Income and Children's Achievement: Leveraging Data from Random-Assignment Experiments

Pamela Morris, Manpower Demonstration Research Corporation (MDRC)
Greg J. Duncan, Northwestern University
Chris Rodrigues, Manpower Demonstration Research Corporation (MDRC)
Heather D. Hill, Northwestern University
Elizabeth Clark-Kauffman, Northwestern University

Although many studies have examined the association between family income and child development, two crucial issues remain to be settled. First, what is the causal relationship? Second, do the effects of economic conditions on children depend upon the child's age? By exploiting random assignment to income-boosting welfare-reform programs, this study utilizes an instrumental variables (IV) estimation strategy to identify the ways in which changes in parents' income affect children school achievement, controlling for changes in parents' employment. Preliminary results find significant, although small, benefits of increased income for preschool children's achievement. At the same time, few effects of income are found for middle childhood and adolescent children. By integrating an IV estimation strategy with the strength of an experimental design, this work has the potential to significantly advance our understanding of the causal effects of income on children's development, and thereby inform research and policy.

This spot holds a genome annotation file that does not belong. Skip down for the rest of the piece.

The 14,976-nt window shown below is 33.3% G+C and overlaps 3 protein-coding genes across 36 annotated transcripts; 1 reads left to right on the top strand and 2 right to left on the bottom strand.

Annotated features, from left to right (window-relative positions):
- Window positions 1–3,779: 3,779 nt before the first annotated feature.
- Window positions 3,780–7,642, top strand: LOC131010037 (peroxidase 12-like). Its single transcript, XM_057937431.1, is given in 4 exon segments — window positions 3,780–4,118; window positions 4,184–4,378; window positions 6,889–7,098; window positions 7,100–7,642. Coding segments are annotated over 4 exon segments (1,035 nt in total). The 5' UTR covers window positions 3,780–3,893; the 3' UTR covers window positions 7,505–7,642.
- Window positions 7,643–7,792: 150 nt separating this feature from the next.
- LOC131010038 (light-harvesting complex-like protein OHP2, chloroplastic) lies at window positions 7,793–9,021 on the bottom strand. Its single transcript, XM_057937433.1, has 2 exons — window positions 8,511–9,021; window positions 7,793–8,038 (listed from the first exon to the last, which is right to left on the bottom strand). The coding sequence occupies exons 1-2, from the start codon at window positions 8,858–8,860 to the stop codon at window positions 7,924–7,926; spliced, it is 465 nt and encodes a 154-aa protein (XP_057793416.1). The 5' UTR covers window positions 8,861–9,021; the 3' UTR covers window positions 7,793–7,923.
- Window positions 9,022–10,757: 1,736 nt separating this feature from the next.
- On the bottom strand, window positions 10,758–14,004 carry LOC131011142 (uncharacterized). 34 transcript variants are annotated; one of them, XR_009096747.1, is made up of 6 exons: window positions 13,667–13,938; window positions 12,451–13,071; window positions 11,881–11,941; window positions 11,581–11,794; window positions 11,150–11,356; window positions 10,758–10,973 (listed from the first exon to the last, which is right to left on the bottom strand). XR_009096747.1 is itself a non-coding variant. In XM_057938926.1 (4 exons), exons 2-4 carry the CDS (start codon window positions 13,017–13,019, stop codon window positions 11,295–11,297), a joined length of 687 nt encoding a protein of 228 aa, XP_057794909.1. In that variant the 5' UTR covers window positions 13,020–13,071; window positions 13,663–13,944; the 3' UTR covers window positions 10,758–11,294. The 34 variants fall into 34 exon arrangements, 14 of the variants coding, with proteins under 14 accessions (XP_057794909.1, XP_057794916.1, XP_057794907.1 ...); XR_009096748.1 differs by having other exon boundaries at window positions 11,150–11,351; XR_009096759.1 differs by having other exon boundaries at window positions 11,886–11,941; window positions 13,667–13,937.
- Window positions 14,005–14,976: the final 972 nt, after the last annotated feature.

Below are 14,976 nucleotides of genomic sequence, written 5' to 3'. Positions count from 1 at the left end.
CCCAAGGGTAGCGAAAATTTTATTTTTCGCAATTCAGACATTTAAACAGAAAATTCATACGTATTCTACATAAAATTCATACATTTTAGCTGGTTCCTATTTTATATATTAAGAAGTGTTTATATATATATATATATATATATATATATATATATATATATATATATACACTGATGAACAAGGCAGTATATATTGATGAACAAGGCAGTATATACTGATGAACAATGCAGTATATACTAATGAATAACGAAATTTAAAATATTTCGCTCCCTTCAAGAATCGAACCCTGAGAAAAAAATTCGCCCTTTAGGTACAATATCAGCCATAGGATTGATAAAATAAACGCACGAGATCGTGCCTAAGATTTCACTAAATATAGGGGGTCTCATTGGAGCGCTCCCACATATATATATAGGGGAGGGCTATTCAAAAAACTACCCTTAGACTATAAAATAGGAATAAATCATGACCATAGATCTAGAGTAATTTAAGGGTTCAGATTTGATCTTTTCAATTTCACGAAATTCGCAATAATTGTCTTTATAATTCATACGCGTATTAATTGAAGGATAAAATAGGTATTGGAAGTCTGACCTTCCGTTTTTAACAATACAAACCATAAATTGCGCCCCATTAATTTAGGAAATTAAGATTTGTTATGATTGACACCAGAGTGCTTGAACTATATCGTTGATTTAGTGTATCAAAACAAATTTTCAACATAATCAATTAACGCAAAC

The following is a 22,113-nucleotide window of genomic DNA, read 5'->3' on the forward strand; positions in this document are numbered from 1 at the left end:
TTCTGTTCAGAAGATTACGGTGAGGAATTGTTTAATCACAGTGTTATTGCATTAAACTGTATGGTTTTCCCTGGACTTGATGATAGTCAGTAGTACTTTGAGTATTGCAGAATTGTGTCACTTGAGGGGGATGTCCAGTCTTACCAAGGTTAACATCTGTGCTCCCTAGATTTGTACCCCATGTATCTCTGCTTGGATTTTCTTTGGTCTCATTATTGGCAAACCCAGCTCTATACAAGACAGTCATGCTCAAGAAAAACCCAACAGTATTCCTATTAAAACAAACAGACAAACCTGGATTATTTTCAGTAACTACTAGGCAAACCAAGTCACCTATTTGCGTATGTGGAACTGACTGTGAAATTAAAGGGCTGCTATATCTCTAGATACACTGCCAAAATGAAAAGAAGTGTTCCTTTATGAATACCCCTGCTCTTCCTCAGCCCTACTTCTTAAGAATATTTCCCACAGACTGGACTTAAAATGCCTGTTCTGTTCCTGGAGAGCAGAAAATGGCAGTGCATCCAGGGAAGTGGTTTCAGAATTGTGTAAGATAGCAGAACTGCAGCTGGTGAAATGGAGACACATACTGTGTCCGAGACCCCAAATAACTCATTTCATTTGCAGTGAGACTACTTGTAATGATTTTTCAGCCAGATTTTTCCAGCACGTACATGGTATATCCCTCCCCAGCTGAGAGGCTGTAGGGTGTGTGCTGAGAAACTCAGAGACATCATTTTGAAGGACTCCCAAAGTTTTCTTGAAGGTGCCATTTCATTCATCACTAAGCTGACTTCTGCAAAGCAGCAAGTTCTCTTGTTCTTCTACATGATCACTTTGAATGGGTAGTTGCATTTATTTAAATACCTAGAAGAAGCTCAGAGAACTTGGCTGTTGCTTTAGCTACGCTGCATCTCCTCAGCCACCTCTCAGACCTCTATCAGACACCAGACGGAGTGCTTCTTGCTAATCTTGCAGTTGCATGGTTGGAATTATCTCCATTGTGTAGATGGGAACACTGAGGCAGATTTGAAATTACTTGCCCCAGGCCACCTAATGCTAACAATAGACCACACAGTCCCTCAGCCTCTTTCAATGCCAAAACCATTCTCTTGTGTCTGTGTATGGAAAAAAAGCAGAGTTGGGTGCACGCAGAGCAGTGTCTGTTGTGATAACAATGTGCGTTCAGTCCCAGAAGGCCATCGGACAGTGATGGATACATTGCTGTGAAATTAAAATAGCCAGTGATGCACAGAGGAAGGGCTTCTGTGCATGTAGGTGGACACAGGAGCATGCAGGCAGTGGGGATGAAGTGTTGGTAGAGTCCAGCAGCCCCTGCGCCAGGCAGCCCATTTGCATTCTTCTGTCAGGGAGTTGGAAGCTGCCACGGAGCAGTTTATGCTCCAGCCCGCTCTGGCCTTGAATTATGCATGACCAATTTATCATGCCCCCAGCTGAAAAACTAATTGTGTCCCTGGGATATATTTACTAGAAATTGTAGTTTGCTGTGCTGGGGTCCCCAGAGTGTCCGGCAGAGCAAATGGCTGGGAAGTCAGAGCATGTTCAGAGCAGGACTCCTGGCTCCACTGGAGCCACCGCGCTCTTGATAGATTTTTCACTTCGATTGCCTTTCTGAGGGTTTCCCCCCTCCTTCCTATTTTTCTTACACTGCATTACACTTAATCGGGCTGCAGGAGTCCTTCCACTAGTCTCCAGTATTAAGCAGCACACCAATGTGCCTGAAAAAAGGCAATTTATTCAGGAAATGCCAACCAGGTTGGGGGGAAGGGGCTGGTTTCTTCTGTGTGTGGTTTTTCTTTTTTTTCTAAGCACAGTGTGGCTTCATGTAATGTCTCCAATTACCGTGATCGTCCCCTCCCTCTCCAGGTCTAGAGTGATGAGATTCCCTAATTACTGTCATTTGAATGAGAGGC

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Presented in Session 88: Public Policy and the Wellbeing of Children and Youth